MARCUS, Iowa | When Mavis Diment died on July 18, 2015, the longtime Marcus resident was remembered as a woman who had an infectious smile, a whimsical sense of humor and a love of animals that extended far beyond her three cats, Callie, Dusty and Sunny.
More than two years after cancer claimed her life at age 68, she is also now being remembered as a humanitarian.
In her will, Diment bequeathed more than $340,000 to two local nonprofit groups.
She left Floyd Valley Healthcare, in Le Mars, Iowa, more than $200,000 for upgrades in the hospital's emergency department.
"We had $500,000 budgeted for the project," Hospital Administrator Michael Donlin said. "Mavis' unexpected gift couldn't have come at a more fortuitous time. We were able to complete the renovations on time and on budget."
Diment also bequeathed more than $140,000 to the Siouxland Humane Society as part of the animal shelter's general operating fund.
"It's not unusual for the Humane Society to receive such gifts," executive director Jerry Dominicak said. "Still, it is very much appreciated."
Such random acts of generosity were common for Diment, according to Connie Hindman Johnson, Diment's cousin and one of the executors of her estate.
"Mavis lived modestly, but she was generous when it came to others," Hindman Johnson said.
This sense of charity came to Diment from her parents. Robert and Avis Diment taught their only child how important community was.
It was Diment's wonderful sense of humor that Hindman Johnson remembered most of all.
"She was witty," Hindman Johnson said. "Plus she had a good head on her shoulders."
Diment was born in Cherokee but spent part of her childhood in Sioux City, recalled Hindman Johnson, a former Sioux Cityan who is now living in Fort Dodge, Iowa.
"Even though I was three years younger than Mavis, we were always together."
The cousins remained close even after Diment's family moved to an acreage in Anthon, Iowa.
"Mavis loved farm life," Hindman Johnson said. "In the city, she had cats. In the country, she got to have ducks, geese, pigs, you name it."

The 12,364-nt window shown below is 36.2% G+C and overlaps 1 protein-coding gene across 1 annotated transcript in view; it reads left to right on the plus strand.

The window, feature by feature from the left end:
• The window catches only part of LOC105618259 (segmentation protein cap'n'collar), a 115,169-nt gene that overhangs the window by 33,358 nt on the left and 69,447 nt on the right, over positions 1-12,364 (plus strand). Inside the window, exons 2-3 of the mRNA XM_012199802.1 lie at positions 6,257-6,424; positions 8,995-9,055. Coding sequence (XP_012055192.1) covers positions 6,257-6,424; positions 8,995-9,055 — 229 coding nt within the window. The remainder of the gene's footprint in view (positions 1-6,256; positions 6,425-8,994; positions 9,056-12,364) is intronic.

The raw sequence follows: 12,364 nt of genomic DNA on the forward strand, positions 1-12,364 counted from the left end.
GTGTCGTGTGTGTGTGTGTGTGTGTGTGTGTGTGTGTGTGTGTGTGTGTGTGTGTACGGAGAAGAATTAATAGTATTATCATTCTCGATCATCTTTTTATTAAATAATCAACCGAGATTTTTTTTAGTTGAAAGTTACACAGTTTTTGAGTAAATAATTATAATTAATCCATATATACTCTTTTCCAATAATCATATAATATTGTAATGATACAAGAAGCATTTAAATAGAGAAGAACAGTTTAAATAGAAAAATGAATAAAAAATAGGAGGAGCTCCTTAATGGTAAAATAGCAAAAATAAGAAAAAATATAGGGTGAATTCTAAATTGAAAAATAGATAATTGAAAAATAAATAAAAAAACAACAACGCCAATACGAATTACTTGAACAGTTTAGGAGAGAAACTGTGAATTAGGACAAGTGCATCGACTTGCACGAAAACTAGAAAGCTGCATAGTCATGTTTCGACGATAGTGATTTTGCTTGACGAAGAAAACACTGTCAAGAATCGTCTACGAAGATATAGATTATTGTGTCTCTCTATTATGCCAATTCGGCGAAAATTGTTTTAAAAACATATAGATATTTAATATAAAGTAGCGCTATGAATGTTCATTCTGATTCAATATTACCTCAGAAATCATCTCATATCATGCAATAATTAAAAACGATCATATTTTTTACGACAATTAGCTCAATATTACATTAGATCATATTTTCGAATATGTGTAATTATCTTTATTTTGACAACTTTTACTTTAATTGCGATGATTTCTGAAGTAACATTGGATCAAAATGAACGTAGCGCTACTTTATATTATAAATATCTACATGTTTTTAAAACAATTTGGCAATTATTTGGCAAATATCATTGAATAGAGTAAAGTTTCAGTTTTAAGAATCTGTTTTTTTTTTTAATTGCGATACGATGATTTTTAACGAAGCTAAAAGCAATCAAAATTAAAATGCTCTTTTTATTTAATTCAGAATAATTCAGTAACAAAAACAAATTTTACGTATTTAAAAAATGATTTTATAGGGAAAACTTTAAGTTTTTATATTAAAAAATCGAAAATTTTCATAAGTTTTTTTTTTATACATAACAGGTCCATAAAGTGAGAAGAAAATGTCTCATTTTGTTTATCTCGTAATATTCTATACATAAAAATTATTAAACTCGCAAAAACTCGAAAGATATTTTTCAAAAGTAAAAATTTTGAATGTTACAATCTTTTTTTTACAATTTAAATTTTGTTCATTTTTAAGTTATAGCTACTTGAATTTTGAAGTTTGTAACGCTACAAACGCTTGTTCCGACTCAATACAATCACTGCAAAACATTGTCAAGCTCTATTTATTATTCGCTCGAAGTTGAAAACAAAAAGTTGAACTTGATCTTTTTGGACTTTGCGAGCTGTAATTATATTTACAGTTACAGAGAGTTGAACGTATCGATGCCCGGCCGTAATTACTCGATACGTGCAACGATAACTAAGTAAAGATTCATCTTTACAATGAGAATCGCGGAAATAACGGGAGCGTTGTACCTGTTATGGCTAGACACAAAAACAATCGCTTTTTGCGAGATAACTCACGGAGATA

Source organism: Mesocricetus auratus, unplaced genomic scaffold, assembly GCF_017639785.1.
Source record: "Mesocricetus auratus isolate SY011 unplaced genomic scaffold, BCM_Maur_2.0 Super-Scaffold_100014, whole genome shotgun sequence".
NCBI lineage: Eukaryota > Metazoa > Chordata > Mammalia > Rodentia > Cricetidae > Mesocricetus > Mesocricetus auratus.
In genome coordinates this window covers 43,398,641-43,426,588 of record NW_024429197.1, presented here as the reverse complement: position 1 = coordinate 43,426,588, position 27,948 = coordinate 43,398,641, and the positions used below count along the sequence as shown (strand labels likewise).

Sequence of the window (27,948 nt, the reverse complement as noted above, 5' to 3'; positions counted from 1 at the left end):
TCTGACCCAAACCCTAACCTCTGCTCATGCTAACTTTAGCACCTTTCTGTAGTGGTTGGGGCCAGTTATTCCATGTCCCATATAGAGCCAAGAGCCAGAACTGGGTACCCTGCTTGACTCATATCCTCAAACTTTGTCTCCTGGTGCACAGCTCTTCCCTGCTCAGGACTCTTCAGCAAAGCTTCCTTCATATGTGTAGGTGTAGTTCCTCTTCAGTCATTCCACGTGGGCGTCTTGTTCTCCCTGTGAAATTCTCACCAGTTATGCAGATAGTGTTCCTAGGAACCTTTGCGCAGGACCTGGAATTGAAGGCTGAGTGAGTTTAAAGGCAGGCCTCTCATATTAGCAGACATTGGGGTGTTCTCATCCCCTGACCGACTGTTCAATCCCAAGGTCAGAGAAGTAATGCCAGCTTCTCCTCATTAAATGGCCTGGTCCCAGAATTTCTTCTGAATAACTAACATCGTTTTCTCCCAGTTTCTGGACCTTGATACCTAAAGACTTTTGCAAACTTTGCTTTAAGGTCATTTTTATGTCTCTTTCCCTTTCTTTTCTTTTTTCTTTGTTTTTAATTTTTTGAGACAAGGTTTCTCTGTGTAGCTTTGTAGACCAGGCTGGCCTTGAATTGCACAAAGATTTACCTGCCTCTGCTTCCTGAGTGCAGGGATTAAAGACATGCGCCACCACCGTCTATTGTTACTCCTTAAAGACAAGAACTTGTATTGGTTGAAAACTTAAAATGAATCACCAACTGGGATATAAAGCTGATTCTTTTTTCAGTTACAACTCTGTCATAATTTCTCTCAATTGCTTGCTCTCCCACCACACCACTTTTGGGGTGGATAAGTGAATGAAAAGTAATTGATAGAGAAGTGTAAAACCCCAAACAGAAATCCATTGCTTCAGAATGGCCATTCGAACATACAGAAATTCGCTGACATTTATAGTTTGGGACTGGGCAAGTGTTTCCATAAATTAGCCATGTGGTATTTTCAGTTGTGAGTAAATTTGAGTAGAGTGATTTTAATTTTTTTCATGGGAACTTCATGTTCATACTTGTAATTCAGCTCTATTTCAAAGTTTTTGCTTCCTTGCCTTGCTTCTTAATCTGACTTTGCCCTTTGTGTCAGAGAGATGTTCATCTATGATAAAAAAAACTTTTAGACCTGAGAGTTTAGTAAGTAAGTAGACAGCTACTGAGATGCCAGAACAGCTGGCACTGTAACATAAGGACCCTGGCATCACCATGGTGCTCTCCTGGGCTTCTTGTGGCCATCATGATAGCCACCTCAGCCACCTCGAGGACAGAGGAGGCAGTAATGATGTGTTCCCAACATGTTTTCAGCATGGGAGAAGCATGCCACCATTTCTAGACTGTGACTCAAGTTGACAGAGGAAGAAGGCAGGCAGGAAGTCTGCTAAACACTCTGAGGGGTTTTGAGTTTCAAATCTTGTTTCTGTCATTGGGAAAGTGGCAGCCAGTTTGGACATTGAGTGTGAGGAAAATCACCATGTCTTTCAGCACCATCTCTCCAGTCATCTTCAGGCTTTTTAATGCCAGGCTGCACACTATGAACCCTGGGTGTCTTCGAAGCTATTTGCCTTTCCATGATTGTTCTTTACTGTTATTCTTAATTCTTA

Animals became an increasingly important aspect of Diment's life, especially after her parents died, less than a year apart, in the early 1970s.
"For Mavis, family meant everything," Hindman Johnson said. "Her family consisted mainly of her mom and dad. When they passed, she had no more immediate relatives."
However, Diment had at least a couple of generations of kids she considered close to being family.
"Mavis taught English and speech (for the Marcus-Meridan-Cleghorn School District)," Hindman Johnson said. "If you had freshman English, you had Mavis as your teacher."
After earning a master's degree in library science degree from Emporia State University, in Emporia, Kan., in 1991, Diment became a school librarian.
"That was Mavis' dream job," Hindman Johnson said. "She loved reading and she loved talking about books."
Indeed, Diment's home had shelves and shelves of her cherished books.
"Mavis had bookshelves devoted to all of her history books and all of her books of fiction," Hindman Johnson said.
Next to her kitchen, Diment kept all of her cookbooks.
"Mavis loved to cook and people loved her food," Hindman Johnson said, remembering that baked goods and French onion soup were among her cousin's specialties.
When Diment was diagnosed with cancer in 2004, it wasn't her first bout with the disease.
"Mavis battled cancer back in the 1980s and it made her more appreciative of life," Hindman Johnson said. "Mavis regarded each day to be a gift and was proud to have beat cancer for a second time."
Sadly, the cancer returned in 2014.
"I used to kid Mavis because she was always stopped in the street by a banker who had been a former student of hers or by an insurance agent who was a former student of hers," Hindman Johnson said. "I'd say, 'You've probably taught everybody in Marcus, haven't you?'"
Diment would just smile back.
"Mavis kept up a correspondence with her former students long after they graduated and long after she had retired," Hindman Johnson said. "Her students were like family to her."
So were the furry, four-legged animals that Diment kept company at home.
"Mavis had a weakness for older cats," Hindman Johnson said. "That's why supporting (organizations like) the Siouxland Humane Society became so important."
Throughout her illness, Diment also appreciated the care she received at Floyd Valley.
"Mavis loved that a few of our nurses had been her former students," Floyd Valley Foundation Manager Amy Harnack said. "No matter where she went, Mavis was always bumping into students of hers."
Hindman Johnson still loves reminiscing about her cousin.
"Mavis lived her life the way she wanted," Hindman Johnson said. "Mavis made a lot of friends along the way and she tried to make a difference in everything that she did."
The Siouxland Humane Society's Dominicak knows Diment's generosity will help his facilities immensely.
"There are a lot of nonprofits competing for the same dollar," he said. "I know we wouldn't be around if it wasn't for the generosity of people like Mavis."
Floyd Valley Healthcare's Donlin said the hospital's emergency department can easily see more than 7,000 patients over the course of a year.
"That's a big number for a rural hospital our size," he said.
Looking over the three new exam rooms and a more functional waiting room, Donlin said that Diment's gift -- as well as the gift of other individual benefactors -- will provide dividends for more years to come.
Which is music to Hindman Johnson's ears.
"I think we wish our lives will have impact after we're gone," she said. "Mavis got her wish."